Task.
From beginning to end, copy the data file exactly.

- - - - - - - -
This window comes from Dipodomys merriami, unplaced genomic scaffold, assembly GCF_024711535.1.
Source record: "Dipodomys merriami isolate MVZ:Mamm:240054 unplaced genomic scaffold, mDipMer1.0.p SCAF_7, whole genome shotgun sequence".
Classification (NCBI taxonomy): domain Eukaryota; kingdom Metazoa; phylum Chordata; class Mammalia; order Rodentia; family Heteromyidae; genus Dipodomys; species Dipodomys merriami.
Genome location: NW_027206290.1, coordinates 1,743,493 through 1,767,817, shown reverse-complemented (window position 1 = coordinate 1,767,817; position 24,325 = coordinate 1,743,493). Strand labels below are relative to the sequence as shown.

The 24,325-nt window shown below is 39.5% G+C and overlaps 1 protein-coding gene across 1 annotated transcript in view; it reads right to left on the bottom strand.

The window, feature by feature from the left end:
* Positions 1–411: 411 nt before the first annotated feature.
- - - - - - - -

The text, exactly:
This window comes from Dipodomys merriami, unplaced genomic scaffold, assembly GCF_024711535.1.
Source record: "Dipodomys merriami isolate MVZ:Mamm:240054 unplaced genomic scaffold, mDipMer1.0.p SCAF_7, whole genome shotgun sequence".
Classification (NCBI taxonomy): domain Eukaryota; kingdom Metazoa; phylum Chordata; class Mammalia; order Rodentia; family Heteromyidae; genus Dipodomys; species Dipodomys merriami.
Genome location: NW_027206290.1, coordinates 1,743,493 through 1,767,817, shown reverse-complemented (window position 1 = coordinate 1,767,817; position 24,325 = coordinate 1,743,493). Strand labels below are relative to the sequence as shown.

The 24,325-nt window shown below is 39.5% G+C and overlaps 1 protein-coding gene across 1 annotated transcript in view; it reads right to left on the bottom strand.

The window, feature by feature from the left end:
* Positions 1–411: 411 nt before the first annotated feature.